At the zenith of its power around 1700, the dynasty was seeking appropriate means of expression for its new sense of identity. History and art were exploited as sources for a state ideology and as propaganda against the Turks and the French: the Viennese Court saw itself as the ‘new Rome’.
Having trained in Rome and studied classical architecture at first hand, Johann Bernhard Fischer von Erlach was conversant with both the architecture of the Roman Baroque and that of neo-Classical Western European Baroque. For the Habsburg Court Fischer created a new monumental architectural language to which historians have given the name ‘Kaiserstil’ (lit.: ‘emperor style’).
Fischer’s treatise on the history of architecture, Entwurff einer historischen Architectur, first published in 1721, is regarded as his major ideological work. Its underlying message was that the House of Habsburg should draw on the monuments of the past for the edifices it commissioned. Fischer’s treatise is not a theoretical study of historical buildings but a magnificent illustrated volume presenting examples from history for the future imperial building projects of the Habsburg Court.
This wide-ranging synopsis of historical buildings includes not only classical edifices but also – exceptionally for that time – examples from advanced civilizations outside Europe. Besides obvious examples such as the Seven Wonders of the World, the volume includes views of Chinese, Arab and Ottoman architecture. In addition, less well-known structures from regions under Habsburg rule are illustrated to demonstrate their geographical and historical complexity, such as Roman ruins in Spain (still seen – in denial of reality – as Habsburg territory), or a number of Turkish buildings in Hungary. Opposite the historical architectural monuments, Fischer, with a notable lack of modesty, presents his own designs.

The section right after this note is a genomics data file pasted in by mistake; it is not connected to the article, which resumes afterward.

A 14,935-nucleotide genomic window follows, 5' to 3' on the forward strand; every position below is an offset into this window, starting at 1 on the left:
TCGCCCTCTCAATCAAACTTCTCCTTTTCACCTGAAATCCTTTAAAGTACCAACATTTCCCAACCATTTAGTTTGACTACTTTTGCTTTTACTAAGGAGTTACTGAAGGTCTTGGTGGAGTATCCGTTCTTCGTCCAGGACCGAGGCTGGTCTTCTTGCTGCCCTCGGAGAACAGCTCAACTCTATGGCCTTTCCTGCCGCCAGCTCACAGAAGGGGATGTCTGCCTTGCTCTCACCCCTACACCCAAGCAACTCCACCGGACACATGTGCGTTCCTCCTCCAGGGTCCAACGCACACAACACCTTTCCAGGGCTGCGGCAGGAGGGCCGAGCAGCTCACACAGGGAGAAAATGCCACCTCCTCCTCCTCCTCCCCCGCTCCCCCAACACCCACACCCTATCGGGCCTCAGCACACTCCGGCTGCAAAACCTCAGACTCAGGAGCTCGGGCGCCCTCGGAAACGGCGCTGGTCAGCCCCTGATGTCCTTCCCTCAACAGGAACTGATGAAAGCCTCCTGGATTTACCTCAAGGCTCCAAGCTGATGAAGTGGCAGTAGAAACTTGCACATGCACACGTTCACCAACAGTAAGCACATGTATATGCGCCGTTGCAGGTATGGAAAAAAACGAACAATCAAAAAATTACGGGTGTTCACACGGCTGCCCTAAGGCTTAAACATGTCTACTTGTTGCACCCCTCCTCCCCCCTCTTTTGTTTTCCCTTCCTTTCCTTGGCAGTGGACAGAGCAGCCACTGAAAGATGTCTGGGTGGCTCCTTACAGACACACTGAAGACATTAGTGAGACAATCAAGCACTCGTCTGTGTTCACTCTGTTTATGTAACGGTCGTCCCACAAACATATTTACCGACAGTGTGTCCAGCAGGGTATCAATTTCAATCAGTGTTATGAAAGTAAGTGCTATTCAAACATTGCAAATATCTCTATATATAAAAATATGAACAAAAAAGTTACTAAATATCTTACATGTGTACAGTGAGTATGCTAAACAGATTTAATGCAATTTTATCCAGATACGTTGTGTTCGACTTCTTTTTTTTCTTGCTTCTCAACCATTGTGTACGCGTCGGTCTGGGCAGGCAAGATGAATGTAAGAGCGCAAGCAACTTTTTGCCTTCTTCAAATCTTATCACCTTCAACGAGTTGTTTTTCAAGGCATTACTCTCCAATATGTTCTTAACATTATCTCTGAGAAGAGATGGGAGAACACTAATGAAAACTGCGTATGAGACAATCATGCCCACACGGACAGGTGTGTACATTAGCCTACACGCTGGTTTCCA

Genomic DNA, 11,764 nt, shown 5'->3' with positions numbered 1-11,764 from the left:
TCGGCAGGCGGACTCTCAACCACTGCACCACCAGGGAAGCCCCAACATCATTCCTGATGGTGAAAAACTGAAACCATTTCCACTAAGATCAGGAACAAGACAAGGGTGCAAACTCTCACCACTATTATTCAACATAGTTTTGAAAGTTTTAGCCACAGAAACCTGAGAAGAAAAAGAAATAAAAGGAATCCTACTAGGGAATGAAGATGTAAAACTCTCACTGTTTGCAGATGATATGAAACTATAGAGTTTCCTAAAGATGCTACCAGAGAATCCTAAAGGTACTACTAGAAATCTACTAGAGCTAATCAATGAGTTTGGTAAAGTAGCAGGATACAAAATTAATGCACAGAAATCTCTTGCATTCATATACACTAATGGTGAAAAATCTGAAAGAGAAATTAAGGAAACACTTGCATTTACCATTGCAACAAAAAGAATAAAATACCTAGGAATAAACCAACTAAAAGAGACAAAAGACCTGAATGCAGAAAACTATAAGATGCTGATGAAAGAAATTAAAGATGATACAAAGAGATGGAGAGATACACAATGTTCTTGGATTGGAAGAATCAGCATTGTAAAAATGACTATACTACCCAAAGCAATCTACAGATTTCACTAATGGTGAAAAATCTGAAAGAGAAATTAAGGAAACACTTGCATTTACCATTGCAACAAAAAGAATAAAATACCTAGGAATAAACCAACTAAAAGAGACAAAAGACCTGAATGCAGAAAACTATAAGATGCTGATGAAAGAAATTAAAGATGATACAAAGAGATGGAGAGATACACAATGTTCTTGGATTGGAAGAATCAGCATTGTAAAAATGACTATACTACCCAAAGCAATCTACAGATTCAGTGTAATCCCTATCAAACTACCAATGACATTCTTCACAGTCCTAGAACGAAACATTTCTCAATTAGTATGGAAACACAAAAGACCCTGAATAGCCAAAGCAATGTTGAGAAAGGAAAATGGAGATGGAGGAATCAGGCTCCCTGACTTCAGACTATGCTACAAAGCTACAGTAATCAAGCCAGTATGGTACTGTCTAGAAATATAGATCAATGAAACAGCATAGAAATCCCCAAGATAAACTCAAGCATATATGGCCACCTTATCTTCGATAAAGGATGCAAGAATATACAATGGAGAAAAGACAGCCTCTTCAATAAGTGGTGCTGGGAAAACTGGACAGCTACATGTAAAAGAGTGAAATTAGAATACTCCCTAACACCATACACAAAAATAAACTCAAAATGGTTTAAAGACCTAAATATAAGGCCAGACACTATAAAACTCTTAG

The dynasty’s confident utilization of art as a means of propaganda had enduring repercussions in the history of art: celebrated by some contemporaries as the answer of ascendant Habsburg power to French dominance, the Kaiserstil was often interpreted in older historiographical works as the early artistic expression of a German national identity. Referred to with clear German Nationalist connotations as the Reichsstil, it was seen as the overcoming of welsch (= Romanic) artistic tutelage and the final triumph of genuinely ‘German’ art.